Have you ever been given an assignment for an essay that’s due in a month, but waited until the last few days to write it? Or maybe you’ve had to give a work presentation at the end of the week, but put everything together an hour before you had to give it? Or maybe you’ve set a big goal for yourself to get completed in five years, but don’t seem to be making any progress?
If you’ve ever experienced this kind of procrastination, you’ve experienced Parkinson’s Law.
Parkinson’s Law is a theory developed by Cyril Northcote Parkinson in an essay published in The Economist in 1955. Cyril wrote his essay after spending a lot of time in the British Civil Service where he noticed tasks took up as much time as they were allotted.
Cyril wrote that:
“work expands so as to fill the time available for its completion.”
Essentially, Cyril saw that if someone was given a certain amount of time to complete a task, they would complete it within that amount of time, no matter how long it actually took to complete. If they were given a week to finish, it took a week. If they were given a day to finish, it took a day.
Of course, Cyril wrote that work expands, which means that it can’t necessarily contract. A task takes as long as it takes to complete, but if you allot more time to it than necessary, people will end up using all that time.
This explains why we often wait to the last minute to write our essays or prepare our presentations: the task doesn’t actually take as long to complete as we’ve given ourselves time for, so we wait until it gets closer to the deadline to finish it.
While you may be thinking “Parkinson’s Law sounds like something to be avoided at all costs!”, the truth is that you can use Parkinson’s Law to your advantage. There are a few tricks you can employ to make sure Parkinson’s Law works for you, rather than the other way around. In fact, understanding Parkinson’s Law can improve your productivity in all aspects of your life.
Let’s look at a few ways you can use Parkinson’s Law to get your work done faster and more efficiently.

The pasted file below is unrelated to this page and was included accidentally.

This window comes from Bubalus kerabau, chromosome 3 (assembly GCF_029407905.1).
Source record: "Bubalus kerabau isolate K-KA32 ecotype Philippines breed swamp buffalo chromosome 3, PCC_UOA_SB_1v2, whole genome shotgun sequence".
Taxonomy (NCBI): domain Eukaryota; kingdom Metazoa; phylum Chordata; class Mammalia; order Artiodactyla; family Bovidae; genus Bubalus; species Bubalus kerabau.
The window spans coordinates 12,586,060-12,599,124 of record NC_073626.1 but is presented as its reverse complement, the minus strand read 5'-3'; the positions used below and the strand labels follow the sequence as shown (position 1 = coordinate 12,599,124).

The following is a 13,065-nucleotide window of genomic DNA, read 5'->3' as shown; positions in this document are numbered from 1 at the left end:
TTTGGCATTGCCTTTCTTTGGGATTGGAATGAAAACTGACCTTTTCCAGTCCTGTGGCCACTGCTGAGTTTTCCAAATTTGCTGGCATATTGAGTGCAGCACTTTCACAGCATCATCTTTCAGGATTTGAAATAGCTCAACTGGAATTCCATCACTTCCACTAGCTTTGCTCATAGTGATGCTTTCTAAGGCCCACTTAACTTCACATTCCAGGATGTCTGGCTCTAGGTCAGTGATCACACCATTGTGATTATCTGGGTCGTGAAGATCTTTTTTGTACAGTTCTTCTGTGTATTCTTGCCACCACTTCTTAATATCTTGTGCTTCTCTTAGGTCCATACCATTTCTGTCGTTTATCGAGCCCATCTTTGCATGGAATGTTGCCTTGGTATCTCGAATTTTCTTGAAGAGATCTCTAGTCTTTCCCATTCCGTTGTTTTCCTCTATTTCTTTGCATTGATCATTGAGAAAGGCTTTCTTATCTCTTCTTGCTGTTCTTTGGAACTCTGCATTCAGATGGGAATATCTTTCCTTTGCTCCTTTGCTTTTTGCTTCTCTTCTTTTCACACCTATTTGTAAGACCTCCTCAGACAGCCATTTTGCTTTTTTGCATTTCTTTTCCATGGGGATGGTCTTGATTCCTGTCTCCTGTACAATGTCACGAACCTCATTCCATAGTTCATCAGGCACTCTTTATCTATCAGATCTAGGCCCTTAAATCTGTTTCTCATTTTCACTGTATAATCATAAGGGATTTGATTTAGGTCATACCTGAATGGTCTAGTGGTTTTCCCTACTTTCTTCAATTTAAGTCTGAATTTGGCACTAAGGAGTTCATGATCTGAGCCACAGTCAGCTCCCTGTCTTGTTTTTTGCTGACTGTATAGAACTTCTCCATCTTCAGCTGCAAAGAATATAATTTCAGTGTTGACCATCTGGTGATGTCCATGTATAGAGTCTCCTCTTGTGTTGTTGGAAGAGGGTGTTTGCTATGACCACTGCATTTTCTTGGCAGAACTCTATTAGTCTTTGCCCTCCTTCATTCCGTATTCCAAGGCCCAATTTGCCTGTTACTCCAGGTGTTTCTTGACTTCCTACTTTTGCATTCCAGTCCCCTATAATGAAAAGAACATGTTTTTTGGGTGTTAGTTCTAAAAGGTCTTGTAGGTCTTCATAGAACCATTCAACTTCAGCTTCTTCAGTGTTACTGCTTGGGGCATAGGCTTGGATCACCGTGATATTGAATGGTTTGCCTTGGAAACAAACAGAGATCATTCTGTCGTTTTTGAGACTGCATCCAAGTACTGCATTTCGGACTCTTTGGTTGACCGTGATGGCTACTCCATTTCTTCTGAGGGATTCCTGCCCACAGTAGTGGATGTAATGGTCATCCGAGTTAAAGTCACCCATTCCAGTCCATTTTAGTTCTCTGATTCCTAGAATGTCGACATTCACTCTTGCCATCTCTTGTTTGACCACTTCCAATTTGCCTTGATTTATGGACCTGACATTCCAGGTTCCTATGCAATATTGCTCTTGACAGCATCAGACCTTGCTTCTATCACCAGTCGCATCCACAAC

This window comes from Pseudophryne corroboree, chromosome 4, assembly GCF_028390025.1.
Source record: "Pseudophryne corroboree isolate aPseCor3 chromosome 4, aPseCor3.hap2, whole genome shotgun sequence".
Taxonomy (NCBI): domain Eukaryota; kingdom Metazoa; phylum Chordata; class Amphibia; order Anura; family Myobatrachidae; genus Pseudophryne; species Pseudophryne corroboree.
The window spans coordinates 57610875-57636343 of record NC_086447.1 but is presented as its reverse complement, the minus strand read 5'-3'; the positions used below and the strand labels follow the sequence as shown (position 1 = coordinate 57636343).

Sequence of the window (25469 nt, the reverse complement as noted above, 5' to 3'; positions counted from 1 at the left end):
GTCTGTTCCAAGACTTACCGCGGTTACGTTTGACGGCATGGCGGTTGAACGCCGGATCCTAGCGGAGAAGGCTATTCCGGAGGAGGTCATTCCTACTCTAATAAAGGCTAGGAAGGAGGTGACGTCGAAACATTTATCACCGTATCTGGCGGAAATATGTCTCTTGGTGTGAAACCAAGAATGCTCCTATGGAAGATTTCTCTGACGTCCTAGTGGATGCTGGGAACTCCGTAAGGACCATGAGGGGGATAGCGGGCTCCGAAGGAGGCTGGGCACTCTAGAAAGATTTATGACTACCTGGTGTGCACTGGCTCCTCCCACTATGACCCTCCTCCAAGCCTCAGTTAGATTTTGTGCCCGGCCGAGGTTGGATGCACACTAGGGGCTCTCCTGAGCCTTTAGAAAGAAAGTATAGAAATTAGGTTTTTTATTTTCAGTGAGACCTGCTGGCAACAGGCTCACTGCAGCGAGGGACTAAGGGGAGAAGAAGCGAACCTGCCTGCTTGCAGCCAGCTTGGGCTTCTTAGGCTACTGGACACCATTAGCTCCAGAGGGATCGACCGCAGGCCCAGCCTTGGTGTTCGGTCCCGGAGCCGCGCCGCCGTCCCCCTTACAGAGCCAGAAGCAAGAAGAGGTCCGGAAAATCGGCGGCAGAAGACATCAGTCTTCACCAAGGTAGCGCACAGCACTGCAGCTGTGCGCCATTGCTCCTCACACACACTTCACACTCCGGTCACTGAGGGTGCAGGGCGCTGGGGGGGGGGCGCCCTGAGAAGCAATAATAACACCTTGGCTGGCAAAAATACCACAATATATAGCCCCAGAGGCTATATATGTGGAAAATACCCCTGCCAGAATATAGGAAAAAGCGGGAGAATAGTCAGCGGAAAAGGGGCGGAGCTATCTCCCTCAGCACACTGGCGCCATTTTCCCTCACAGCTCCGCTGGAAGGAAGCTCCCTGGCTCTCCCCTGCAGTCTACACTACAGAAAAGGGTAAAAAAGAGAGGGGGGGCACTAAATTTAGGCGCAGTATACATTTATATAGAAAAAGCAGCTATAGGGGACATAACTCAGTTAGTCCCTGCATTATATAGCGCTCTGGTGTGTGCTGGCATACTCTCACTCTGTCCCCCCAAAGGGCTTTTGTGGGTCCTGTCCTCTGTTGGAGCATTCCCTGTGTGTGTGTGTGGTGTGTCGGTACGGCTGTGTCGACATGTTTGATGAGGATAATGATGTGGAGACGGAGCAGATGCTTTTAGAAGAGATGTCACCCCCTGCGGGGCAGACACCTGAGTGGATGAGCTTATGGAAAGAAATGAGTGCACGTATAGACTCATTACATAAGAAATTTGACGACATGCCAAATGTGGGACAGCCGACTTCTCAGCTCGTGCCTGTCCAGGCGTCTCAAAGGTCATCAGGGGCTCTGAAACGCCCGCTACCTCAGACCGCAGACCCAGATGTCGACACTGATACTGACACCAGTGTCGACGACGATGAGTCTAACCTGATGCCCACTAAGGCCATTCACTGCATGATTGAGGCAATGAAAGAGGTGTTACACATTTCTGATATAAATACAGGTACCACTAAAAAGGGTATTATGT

Create Artificial Deadlines
Usually, other people decide our deadlines for us.
A boss or a professor puts a due date on a project and we just accept that as the deadline. That’s when the paper is due, so that’s when I’ll have it done. That’s when the presentation is due, so that’s when I’ll have it done.
However, as Parkinson’s Law has shown us, sometimes these deadlines are arbitrary. What if you ignored the “given” deadline, and decided on your own personal deadline that was much earlier?
We can create our own deadlines and speed up the timeline on a project significantly. So instead of waiting for the last minute to finish something, we can set an earlier, artificial deadline for yourself in order to get the project done ahead of time and free up more time for yourself.
Next time you get a task with a deadline, consider how long you actually think it will take you to complete. Is it really going to take you a whole week to draft that proposal? Or could you get it done in an hour? Is it going to take you three years to write your book? Or could you actually finish it in six months?
Try setting a new deadline for yourself that is significantly closer than the original deadline. This method can help you use deadlines to get things done faster than you expect and get ahead of the game.